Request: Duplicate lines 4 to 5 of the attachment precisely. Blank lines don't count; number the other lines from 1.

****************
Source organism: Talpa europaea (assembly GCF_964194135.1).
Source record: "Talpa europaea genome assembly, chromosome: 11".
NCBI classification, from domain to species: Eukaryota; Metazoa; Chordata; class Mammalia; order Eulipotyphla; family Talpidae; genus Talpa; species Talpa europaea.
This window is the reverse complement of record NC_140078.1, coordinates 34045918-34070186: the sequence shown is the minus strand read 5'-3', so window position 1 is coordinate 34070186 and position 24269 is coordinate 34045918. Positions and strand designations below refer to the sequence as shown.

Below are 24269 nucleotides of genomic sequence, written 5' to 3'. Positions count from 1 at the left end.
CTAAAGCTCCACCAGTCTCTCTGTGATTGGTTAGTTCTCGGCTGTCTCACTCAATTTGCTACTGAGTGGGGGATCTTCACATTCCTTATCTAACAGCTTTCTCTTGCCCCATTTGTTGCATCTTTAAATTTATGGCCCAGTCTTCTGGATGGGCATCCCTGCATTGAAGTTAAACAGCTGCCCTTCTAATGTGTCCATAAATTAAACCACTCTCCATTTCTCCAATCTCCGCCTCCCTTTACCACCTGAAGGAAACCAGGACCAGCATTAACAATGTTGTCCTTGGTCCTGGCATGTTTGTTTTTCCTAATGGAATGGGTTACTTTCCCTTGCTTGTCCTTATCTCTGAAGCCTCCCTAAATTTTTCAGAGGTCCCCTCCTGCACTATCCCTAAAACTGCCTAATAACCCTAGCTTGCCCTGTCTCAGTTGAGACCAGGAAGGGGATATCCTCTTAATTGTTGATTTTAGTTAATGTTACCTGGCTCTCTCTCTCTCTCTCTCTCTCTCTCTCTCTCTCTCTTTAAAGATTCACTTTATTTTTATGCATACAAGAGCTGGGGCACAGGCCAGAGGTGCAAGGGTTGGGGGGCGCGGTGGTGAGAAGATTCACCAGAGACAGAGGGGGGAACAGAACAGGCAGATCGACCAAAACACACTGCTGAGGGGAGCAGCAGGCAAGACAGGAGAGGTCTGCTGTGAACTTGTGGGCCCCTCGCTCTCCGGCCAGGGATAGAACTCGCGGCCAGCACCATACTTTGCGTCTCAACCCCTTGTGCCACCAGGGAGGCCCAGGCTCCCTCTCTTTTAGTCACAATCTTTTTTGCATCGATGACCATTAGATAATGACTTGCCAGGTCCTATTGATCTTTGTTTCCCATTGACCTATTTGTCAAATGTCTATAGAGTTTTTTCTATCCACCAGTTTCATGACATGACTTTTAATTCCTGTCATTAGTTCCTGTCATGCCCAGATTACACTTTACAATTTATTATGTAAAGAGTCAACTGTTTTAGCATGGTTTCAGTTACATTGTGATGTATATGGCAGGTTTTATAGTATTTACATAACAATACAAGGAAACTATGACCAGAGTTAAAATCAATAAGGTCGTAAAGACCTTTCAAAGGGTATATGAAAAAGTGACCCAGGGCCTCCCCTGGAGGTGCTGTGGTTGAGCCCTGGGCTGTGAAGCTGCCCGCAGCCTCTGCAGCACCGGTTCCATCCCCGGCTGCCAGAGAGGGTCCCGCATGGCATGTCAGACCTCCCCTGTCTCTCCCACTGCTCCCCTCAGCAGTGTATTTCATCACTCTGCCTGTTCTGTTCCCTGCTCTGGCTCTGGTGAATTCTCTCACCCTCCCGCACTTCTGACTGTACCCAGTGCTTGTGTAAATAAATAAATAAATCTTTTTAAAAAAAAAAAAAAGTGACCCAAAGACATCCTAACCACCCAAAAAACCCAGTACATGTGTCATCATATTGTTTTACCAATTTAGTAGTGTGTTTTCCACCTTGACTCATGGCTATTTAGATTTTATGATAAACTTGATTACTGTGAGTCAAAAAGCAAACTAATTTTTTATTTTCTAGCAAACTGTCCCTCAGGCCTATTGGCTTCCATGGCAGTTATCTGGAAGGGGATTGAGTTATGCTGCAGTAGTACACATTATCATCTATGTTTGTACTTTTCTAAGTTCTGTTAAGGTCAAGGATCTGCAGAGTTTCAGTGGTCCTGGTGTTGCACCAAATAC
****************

This window is the reverse complement of record NC_140078.1, coordinates 34045918-34070186: the sequence shown is the minus strand read 5'-3', so window position 1 is coordinate 34070186 and position 24269 is coordinate 34045918. Positions and strand designations below refer to the sequence as shown.

Below are 24269 nucleotides of genomic sequence, written 5' to 3'. Positions count from 1 at the left end.